Wired to Connect

The fittest may also be the gentlest, because survival often requires mutual help and cooperation.
—Theodosius Dobzhansky

We are inherently social beings, and our nature is to interact and form relationships with others. From the first moments of life, when we instinctively turn toward our mother’s face, to the end of life, we have an enduring need to be in attuned relationships with others. Polyvagal Theory describes autonomic safety as a “preamble to attachment.” Through co-regulation, a foundation of safety is created and attachment follows. Co-regulation creates a physiological platform of safety that supports a psychological story of security that then leads to social engagement. The autonomic nervous systems of two individuals find sanctuary in a co-created experience of connection.

The following sweet story a colleague shared with me beautifully illustrates the power of connection.

My 2-year-old daughter, Iris, has recently started coloring with markers. She’ll draw birds, fish, whales that all look like oblong circles with little faces but she knows what they are. One morning, she drew a whale and said to me, “The whale is sad.” I asked her what she thought the whale needed to feel better, and she said, “She needs another whale to look at her.” And then she asked me to draw another whale looking at her whale. I asked her how the sad whale was feeling now, and she said, “She’s feeling better.” I couldn’t help but be amazed at our intuitive wisdom as human beings, knowing that we are wired to seek safety in the presence of another. Since then, Iris has drawn many animals that need another animal to look at them and we have talked in a 2-year-old way about how it helps us feel okay if we can see another person’s loving face and how we can offer that sense of safety to others when they are feeling sad or lonely or hurt.

Co-regulation is at the heart of positive relationships: work alliances, enduring friendships, intimate partnerships. If we miss opportunities to co-regulate in childhood, we feel that loss in our adult relationships. Trauma, either in experiences of commission (acts of harm) or omission (absence of care), makes co-regulation dangerous and interrupts the development of our co-regulatory skills. Out of necessity, the autonomic nervous system is shaped to independently regulate. Clients will often say that they needed connection but there was no one in their life who was safe, so after a while they stopped looking. Through a polyvagal perspective, we know that although they stopped explicitly looking and found ways to navigate on their own, their autonomic nervous system never stopped needing, and longing for, co-regulation.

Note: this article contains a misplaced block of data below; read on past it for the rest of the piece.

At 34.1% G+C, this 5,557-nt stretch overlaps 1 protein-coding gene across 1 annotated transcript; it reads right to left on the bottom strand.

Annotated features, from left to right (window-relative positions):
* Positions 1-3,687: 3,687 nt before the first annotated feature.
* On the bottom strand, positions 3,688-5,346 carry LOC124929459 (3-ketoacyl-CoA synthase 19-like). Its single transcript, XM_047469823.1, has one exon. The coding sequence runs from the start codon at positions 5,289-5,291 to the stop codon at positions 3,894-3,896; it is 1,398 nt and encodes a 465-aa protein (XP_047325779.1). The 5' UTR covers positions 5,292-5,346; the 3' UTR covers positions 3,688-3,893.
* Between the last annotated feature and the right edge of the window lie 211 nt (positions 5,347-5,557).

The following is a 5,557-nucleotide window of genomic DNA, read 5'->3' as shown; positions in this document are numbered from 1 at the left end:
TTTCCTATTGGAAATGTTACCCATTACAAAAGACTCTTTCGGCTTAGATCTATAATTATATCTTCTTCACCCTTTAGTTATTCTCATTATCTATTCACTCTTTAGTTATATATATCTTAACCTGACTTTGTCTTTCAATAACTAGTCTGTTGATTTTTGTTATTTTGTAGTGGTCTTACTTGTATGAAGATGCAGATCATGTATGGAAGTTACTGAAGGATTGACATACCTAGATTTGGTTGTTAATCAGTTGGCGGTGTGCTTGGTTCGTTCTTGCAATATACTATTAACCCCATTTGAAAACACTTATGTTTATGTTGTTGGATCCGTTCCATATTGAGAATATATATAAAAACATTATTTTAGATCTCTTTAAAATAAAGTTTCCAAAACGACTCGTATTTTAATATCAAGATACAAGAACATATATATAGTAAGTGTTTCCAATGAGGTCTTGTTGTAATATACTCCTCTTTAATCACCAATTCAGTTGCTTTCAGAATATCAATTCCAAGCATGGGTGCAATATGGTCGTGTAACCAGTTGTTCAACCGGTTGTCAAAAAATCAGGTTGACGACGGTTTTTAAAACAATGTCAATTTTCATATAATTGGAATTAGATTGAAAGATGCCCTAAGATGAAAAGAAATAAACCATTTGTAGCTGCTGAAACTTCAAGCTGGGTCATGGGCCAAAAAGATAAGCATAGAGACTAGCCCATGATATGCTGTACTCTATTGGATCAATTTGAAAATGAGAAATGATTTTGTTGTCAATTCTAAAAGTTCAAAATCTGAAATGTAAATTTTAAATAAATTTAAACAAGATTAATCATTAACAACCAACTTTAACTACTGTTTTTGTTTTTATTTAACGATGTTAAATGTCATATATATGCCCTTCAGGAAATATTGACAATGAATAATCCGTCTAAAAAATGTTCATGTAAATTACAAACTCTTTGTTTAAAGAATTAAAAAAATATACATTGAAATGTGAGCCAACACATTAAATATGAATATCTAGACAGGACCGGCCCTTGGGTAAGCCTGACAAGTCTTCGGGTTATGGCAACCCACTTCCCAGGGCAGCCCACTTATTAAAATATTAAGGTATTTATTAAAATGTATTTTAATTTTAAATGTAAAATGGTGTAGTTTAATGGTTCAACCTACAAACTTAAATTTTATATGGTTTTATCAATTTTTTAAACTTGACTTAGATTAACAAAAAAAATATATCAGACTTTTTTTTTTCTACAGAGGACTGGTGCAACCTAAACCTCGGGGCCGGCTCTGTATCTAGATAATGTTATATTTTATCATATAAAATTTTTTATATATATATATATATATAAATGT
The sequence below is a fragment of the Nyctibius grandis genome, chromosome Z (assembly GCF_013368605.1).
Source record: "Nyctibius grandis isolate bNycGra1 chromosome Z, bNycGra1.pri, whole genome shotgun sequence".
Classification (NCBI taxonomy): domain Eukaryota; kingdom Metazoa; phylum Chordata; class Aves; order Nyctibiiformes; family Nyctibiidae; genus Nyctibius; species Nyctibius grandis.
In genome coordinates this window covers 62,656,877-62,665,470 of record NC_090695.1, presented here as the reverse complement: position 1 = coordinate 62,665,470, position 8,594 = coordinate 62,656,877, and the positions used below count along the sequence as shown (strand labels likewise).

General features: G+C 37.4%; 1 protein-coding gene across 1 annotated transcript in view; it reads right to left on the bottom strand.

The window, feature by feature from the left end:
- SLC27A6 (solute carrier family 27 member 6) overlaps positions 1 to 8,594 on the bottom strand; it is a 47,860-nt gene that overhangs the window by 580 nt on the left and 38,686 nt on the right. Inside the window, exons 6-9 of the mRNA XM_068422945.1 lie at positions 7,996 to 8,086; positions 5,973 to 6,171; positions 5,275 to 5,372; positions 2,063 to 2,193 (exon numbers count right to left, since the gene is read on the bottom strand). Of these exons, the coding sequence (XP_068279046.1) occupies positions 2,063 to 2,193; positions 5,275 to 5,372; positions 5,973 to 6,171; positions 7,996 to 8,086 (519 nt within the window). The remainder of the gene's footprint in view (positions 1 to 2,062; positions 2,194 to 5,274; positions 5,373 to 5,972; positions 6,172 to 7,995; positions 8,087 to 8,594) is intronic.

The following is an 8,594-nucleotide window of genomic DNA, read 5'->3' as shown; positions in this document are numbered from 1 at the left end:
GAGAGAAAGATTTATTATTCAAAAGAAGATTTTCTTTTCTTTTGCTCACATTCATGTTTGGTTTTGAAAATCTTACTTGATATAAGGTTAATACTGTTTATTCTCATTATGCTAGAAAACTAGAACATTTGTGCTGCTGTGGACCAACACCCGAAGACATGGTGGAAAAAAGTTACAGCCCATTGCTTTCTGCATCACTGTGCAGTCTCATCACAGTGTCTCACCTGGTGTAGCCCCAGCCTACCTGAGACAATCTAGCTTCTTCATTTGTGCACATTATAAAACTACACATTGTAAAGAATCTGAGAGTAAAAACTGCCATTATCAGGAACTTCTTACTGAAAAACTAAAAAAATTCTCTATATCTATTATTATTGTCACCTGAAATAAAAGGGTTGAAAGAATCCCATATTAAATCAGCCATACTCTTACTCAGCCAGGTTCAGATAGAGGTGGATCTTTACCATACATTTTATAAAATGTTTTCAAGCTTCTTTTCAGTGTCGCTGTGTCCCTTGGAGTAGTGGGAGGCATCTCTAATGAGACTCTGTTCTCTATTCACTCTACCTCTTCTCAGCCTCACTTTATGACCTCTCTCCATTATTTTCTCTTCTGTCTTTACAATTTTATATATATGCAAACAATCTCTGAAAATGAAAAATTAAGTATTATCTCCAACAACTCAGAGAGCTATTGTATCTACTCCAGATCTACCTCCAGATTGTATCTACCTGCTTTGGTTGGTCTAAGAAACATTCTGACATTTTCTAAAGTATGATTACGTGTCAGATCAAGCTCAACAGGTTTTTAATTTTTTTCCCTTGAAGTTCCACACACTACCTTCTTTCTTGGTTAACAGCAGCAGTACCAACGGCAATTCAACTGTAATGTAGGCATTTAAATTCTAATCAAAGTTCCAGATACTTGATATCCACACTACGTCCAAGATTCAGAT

When opportunities for connection are missing, we carry the distress in our nervous system. Our loneliness brings us pain. Lonely people suffer from health and mental health problems including compromised immune function, heart disease, and depression—all issues related to autonomic function. While feeling lonely sometimes prompts us to reach out, loneliness also increases our watchfulness for threat with increased cortisol and activation of the sympathetic nervous system. A lonely person feels not only unhappy but also unsafe. Loneliness triggers a neuroception of unsafety, activating our autonomic defense systems. Chronic loneliness sends a persistent message of danger, and our autonomic nervous system remains locked in survival mode.

Polyvagal Theory shows us that co-regulation is a requirement for feeling safe, that our physiology is regulated in connection to one another. Co-regulating connections invite a sense of belonging and feeling safely tethered in the world. We suffer when our biological need for connection is unmet, and our suffering leads to autonomic responses. This could be the sympathetic nervous system reaching out through mobilization (interrupting, arguing, fighting for attention) or the dorsal vagal system surrendering in a strategy of shutdown (silence, distancing, isolating). What are some of the autonomic survival strategies you see in your clients when they are feeling alone and out of attunement?

For many people, co-regulation is a missing experience in their lives. For clients with experiences of childhood trauma, not belonging is a common belief, and feeling alone is a familiar autonomic experience. The therapy hour may be the one time in their week when co-regulation is possible. Therapists have a responsibility to regulate their own autonomic state and bring a reliable flow of ventral vagal energy to the session. An essential part of the therapy process is reaching out and offering cues of safety to clients, inviting them into the safety of ventral vagal connection. When two autonomic nervous systems begin co-regulating in ventral vagal connection, they form a feedback loop that creates an upward spiral of increasing vagal tone. For clients, these experiences begin to build new autonomic patterns, and the new patterns bring the beginnings of a new story.

Find out about upcoming programs with Deb Dana at Kripalu.

Excerpted with permission from The Polyvagal Theory in Therapy: Engaging the Rhythm of Regulation, © 2018, by Deb Dana.

Deb Dana, LCSW, is a clinician and consultant specializing in working with complex trauma and the coordinator of the Traumatic Stress Research Consortium in the Kinsey Institute.

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